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Thread: New Lung/Pulmonary Nodule Coding

  1. #1

    Default New Lung/Pulmonary Nodule Coding

    AAPC: Back to School
    In the new ICD-9-code book, lung nodule can use one of two codes. If you start with Nodule, lung, solitary you get 793.11. If you go to Nodule, solitary, lung you get 518.89. What is the difference and when do I use one or the other. Same with Nodule, pulmonary solitary. Aren't pulmonary and lung the same thing?

  2. #2
    Join Date
    Apr 2007
    Jacksonville Florida Chapter


    You're right that pulmonary and lung are basically the same thing; it's just a difference in words.
    I looked up both codes and this is what I found....
    I couldn't actually find 793.11 in the 2011 book, but I did find 793.1, which is used when your provider finds something during a diagnostic procedure, but he/she is not sure what he/she has found. It's listed under "abnormal findings." If you code this, you should expect your provider will want to do more testing.
    518.89 would be used when your provider is diagnosing an actual lung disease, but the disease is not classified anywhere else in the coding book like broncholithiasis or calcification of the lung.
    I hope this helps you out.
    John Meyer, CPC-A
    Heekin Orthopedic Specialists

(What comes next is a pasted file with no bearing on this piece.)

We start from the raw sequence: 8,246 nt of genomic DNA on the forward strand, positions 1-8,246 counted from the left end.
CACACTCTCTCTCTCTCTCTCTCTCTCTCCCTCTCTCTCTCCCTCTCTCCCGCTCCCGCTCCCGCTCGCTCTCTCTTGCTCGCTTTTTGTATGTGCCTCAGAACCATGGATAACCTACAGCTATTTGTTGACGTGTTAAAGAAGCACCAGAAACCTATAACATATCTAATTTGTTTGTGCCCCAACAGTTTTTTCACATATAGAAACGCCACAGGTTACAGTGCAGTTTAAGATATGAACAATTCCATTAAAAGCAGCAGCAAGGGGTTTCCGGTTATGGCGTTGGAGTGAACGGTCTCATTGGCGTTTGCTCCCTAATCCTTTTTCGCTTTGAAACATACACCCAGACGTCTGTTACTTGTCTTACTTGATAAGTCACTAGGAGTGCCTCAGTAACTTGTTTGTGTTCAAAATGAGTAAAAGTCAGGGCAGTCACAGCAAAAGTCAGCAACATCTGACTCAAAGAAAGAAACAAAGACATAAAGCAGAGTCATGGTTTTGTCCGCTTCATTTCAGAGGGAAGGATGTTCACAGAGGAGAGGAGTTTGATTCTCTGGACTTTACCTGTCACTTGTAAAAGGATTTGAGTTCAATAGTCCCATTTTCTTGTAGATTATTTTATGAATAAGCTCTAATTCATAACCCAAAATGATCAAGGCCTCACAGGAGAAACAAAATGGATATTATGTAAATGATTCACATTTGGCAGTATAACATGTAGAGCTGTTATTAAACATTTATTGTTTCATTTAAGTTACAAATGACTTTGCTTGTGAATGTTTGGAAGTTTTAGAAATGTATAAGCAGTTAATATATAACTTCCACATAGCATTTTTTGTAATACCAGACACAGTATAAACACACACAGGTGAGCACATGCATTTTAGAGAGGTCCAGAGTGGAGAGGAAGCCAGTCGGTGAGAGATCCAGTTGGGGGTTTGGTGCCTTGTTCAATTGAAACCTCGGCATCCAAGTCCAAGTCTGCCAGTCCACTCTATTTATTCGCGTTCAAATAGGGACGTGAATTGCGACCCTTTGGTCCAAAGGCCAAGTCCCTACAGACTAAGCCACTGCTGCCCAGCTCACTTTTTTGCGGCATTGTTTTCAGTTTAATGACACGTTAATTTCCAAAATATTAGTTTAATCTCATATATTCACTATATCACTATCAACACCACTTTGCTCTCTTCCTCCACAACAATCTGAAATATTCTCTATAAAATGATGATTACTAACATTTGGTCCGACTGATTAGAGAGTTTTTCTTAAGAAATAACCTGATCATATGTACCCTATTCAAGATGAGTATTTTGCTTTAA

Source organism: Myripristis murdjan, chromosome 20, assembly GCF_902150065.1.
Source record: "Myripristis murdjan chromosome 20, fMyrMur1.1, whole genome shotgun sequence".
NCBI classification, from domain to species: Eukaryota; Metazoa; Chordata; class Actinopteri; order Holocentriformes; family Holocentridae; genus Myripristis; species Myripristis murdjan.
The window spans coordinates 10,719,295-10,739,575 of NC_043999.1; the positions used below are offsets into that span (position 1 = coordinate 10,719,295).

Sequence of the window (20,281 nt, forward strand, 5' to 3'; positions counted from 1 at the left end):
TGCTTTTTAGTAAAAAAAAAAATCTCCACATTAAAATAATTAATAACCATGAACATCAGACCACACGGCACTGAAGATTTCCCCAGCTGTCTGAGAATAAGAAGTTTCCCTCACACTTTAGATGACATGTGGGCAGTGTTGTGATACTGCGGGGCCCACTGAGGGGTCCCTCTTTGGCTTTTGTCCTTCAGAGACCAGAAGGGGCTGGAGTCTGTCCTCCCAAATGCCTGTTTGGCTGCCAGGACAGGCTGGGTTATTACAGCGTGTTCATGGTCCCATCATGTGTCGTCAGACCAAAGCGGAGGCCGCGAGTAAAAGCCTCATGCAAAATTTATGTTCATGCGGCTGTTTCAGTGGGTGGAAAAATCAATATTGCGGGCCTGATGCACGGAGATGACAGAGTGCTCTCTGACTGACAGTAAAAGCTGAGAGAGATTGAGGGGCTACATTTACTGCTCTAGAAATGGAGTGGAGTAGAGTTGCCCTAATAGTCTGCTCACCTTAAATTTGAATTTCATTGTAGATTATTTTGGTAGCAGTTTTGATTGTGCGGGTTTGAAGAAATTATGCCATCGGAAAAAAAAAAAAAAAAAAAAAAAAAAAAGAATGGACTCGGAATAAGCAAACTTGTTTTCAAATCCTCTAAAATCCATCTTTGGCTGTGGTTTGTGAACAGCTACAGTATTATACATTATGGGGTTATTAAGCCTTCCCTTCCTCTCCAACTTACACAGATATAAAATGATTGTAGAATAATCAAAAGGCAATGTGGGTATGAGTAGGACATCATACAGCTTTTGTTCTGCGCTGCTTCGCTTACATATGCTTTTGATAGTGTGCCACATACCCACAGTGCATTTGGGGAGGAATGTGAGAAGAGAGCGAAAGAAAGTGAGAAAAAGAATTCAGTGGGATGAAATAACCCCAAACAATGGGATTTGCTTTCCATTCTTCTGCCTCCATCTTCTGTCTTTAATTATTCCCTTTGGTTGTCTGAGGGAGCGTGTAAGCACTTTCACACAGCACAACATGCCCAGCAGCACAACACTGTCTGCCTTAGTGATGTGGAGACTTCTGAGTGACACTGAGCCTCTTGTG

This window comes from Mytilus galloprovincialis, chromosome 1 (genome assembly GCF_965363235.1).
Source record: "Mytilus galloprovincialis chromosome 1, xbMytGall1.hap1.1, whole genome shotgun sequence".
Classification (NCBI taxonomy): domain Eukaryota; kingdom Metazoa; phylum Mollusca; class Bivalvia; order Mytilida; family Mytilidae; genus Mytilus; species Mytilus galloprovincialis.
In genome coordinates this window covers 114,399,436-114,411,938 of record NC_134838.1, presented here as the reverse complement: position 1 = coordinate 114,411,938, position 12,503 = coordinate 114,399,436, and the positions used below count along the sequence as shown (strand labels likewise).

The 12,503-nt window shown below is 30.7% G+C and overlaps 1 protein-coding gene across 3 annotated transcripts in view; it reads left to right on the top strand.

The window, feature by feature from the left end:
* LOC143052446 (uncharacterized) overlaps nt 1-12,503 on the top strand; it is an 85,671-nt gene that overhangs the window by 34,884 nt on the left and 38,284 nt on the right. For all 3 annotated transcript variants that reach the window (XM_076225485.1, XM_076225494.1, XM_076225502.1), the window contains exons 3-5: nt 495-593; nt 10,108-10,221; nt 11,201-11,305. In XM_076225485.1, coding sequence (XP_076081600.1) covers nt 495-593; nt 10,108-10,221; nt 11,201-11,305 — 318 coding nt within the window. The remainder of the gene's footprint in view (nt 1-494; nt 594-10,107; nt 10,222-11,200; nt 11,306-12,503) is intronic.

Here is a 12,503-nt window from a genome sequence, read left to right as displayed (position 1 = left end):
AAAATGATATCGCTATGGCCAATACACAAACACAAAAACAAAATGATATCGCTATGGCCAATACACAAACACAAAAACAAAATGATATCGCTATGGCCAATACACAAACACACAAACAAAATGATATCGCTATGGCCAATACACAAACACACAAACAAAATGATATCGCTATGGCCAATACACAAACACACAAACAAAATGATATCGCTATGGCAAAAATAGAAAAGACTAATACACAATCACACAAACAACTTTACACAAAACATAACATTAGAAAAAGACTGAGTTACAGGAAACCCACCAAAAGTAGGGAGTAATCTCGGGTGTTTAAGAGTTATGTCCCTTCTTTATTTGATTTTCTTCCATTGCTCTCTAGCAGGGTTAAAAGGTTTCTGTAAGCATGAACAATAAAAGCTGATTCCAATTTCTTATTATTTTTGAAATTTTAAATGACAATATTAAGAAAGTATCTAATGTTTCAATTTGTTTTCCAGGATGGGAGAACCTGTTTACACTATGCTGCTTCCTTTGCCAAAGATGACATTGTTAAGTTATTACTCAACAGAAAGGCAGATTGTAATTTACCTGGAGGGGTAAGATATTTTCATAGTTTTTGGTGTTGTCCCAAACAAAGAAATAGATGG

3. #3
    Join Date
    Apr 2007
    Birmingham, Alabama


    This is a good question. I thought I would bump this to see if more coders would weigh in.
    There seems to be a contradiction in the ICD9 2012 edition.

    under nodule
    lung, solitary (518.89 is crossed out)
    solitary 793.11
    multiple 793.19

    (yet furter down under nodule)

    solitary, lung 518.89 (not crossed out)

    thoughts anyone?
    Danny L. Peoples

  4. #4
    Join Date
    Apr 2007
    Bangor, Maine


    I believe that for the 793.1x codes, you need the doctor to specifically doument that they found an abnormalty in the lung x-ray exam. The code description for 793 in the ICD-9 book specifically states "nonspecific abnormal findings on radiologic or other examination of body structure". So, if the doc says they see what they think may be a nodule on the x-ray, or some other nonspecific description of what they see, then go with the 793 code set. If they officially diagnosis a positive finding for a lung nodule, then use the 51889. Look closer at the ICD-9 code book descriptions and that might help. Every situation is obviously unique and documentation is everything!

    As far as the new code for multiple nodules....thank goodness they finally added that!! Almost everytime I see this on a note, it is almost always more than one solitary nodule, so this code is definitely needed!!
    Last edited by LTibbetts; 12-01-2011 at 05:42 AM.

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